Insects are no stranger to Bangkok’s food scene–from street food kiosks selling rod duan (fried insects) to upscale fine-dining at Insects in the Backyard where the entire menu is dedicated to bugs.
But this event promises something we rarely see with insects: 3D printing. 
As part of Bangkok Design Week 2022, research institute and insect farm Exofood Thailand has teamed with creative/design-focused FabCafe to use their expertise to convert you into eating these hexapodal critters. 
“Through these neat and cutting-edge presentations, we want to encourage people to see that there are various ways you can enjoy eating insects,” says Athivach “Boom” Pongsattasin, one of the co-founders of Exofood Thailand whose mission is not only to improve Thailand’s insect scene with their technology but also develop more sustainable protein sources for the future. 
“You won’t notice that these dishes are actually made from insects,” Boom assures BK Magazine
In their four-course tasting menu (B590) keeta, kaha, nawata (roughly translated to “insects, food, and innovation,” Boom, along with his team from Exofood and creative crews from FabCafe, helps create dishes that highlight the nutritional value and diversity from the bugs. 
The meal starts off with roasted pandan honeycomb. Thapakorn “Pong” Shinawasi, the chef overseeing this event, took inspiration from how Thai locals usually wrap honeycomb with banana leaves before roasting it. Instead of the usual banana leaves, Pong wraps it with pandan to lend a pretty green tint and refreshing aroma before topping it with a 3D printed dome of sugary sauce, which will melt from the warmth of roasted honeycomb inside.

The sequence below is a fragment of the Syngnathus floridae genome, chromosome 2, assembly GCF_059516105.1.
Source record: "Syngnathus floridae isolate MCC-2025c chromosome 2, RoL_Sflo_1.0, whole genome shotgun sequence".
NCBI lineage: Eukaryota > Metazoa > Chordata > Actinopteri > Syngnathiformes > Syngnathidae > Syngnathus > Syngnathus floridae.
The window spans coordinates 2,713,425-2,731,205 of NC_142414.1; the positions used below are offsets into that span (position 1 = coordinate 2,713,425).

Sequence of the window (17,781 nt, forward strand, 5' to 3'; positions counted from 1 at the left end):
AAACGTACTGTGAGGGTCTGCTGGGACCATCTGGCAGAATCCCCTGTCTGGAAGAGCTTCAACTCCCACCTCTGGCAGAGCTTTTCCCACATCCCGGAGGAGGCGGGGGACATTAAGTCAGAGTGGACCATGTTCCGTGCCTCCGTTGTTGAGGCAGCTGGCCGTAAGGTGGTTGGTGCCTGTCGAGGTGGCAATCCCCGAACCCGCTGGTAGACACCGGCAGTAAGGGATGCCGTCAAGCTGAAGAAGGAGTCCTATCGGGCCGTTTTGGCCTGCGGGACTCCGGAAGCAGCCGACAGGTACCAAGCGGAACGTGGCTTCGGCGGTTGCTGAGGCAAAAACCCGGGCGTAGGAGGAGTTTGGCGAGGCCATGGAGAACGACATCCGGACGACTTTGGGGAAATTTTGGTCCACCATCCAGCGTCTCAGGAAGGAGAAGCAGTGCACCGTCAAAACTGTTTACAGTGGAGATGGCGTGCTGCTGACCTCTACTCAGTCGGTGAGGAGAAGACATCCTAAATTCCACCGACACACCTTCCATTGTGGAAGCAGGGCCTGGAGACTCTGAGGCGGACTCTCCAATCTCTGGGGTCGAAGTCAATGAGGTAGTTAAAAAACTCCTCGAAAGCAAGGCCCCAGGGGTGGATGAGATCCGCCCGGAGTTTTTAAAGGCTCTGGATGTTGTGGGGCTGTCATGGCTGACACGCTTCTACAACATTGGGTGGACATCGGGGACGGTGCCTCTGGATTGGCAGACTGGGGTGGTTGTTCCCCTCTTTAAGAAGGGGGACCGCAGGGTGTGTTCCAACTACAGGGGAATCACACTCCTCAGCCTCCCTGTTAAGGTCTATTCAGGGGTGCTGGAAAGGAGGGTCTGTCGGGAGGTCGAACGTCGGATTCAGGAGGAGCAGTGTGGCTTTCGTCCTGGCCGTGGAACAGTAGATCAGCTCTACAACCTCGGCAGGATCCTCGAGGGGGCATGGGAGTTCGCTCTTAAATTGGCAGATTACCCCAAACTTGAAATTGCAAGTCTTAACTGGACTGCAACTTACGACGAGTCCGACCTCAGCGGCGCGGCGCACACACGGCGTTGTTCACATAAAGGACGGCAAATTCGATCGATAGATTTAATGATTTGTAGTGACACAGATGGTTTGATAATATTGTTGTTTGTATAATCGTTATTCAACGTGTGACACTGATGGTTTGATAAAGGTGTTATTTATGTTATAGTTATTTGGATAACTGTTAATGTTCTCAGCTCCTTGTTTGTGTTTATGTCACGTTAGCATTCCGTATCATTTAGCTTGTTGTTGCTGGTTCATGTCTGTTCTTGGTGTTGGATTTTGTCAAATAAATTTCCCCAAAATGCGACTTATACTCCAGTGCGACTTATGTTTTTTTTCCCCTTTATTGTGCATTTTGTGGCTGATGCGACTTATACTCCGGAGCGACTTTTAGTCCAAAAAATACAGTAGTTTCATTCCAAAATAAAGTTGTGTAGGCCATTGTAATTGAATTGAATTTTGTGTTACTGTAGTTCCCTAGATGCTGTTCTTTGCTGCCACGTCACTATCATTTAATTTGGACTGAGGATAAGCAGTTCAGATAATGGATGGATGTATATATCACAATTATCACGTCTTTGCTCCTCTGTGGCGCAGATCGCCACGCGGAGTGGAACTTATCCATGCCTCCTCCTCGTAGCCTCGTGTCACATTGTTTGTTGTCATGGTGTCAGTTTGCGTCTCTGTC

The second dish, red ant larvae salad, acts as a palate cleanser, featuring the rare-find mae peng, a local dialect for the ant queens whose sour acidity rinses out the sweet creaminess of the earlier honeycomb. More fun is added with crispy crackers made from larvae that squish and pop as they go.   
Inspired by Thai traditional khan tok (dining trays), the main course sees maeng da (giant water bug) in a 3D printed gelatinous bowl and served alongside rice and indetectable cicada and cockshafer bits. “Like other farm-to-table concept dishes, we want to bring the whole rice field to your table,” Boom tells BK. 
Surely, we can’t end the course without a dessert. Chef Pong sources palm weevils from Exofood’s insect farm and transforms them into delectable coconut ice cream. These weevils, however, are not your typical palm-eating insect, Boom tells BK. Instead of feeding these bugs with cassava, Exofood deliberately feeds them with fruit, lending a unique taste. The white crumble underneath the ice cream is also made from mealworms. 
The event will run from Feb 11-13, starting at 6pm and has a limited capacity for seating 20 people for each round. 

Fabcafe. 3/F Thailand Creative & Design Center. Charoenkrung Rd.